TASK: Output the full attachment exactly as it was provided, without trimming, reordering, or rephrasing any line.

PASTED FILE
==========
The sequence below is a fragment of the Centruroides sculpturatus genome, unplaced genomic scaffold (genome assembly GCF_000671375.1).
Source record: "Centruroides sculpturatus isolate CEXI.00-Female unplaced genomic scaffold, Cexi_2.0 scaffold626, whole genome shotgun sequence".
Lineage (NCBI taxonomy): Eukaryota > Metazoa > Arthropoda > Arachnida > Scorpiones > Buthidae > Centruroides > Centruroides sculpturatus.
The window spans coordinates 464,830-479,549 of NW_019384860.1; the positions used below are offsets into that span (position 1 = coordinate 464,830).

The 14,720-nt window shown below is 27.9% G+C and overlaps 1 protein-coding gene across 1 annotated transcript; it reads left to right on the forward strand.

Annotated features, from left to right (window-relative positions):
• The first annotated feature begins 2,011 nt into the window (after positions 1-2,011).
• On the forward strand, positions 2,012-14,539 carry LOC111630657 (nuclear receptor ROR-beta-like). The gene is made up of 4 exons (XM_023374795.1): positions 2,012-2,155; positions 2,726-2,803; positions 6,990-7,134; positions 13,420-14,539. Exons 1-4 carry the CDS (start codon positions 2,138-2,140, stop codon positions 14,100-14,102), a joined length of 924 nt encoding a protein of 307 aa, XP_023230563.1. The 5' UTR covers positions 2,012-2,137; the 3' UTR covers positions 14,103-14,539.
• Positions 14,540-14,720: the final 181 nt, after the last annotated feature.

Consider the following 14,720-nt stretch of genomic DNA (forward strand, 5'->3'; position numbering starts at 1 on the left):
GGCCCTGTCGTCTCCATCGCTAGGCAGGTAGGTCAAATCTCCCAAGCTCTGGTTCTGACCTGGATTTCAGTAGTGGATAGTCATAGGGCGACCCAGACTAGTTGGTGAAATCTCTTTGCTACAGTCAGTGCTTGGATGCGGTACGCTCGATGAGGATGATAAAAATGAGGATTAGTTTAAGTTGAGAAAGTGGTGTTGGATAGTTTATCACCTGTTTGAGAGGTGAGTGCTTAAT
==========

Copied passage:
The sequence below is a fragment of the Centruroides sculpturatus genome, unplaced genomic scaffold (genome assembly GCF_000671375.1).
Source record: "Centruroides sculpturatus isolate CEXI.00-Female unplaced genomic scaffold, Cexi_2.0 scaffold626, whole genome shotgun sequence".
Lineage (NCBI taxonomy): Eukaryota > Metazoa > Arthropoda > Arachnida > Scorpiones > Buthidae > Centruroides > Centruroides sculpturatus.
The window spans coordinates 464,830-479,549 of NW_019384860.1; the positions used below are offsets into that span (position 1 = coordinate 464,830).

The 14,720-nt window shown below is 27.9% G+C and overlaps 1 protein-coding gene across 1 annotated transcript; it reads left to right on the forward strand.

Annotated features, from left to right (window-relative positions):
• The first annotated feature begins 2,011 nt into the window (after positions 1-2,011).
• On the forward strand, positions 2,012-14,539 carry LOC111630657 (nuclear receptor ROR-beta-like). The gene is made up of 4 exons (XM_023374795.1): positions 2,012-2,155; positions 2,726-2,803; positions 6,990-7,134; positions 13,420-14,539. Exons 1-4 carry the CDS (start codon positions 2,138-2,140, stop codon positions 14,100-14,102), a joined length of 924 nt encoding a protein of 307 aa, XP_023230563.1. The 5' UTR covers positions 2,012-2,137; the 3' UTR covers positions 14,103-14,539.
• Positions 14,540-14,720: the final 181 nt, after the last annotated feature.

Consider the following 14,720-nt stretch of genomic DNA (forward strand, 5'->3'; position numbering starts at 1 on the left):
GGCCCTGTCGTCTCCATCGCTAGGCAGGTAGGTCAAATCTCCCAAGCTCTGGTTCTGACCTGGATTTCAGTAGTGGATAGTCATAGGGCGACCCAGACTAGTTGGTGAAATCTCTTTGCTACAGTCAGTGCTTGGATGCGGTACGCTCGATGAGGATGATAAAAATGAGGATTAGTTTAAGTTGAGAAAGTGGTGTTGGATAGTTTATCACCTGTTTGAGAGGTGAGTGCTTAAT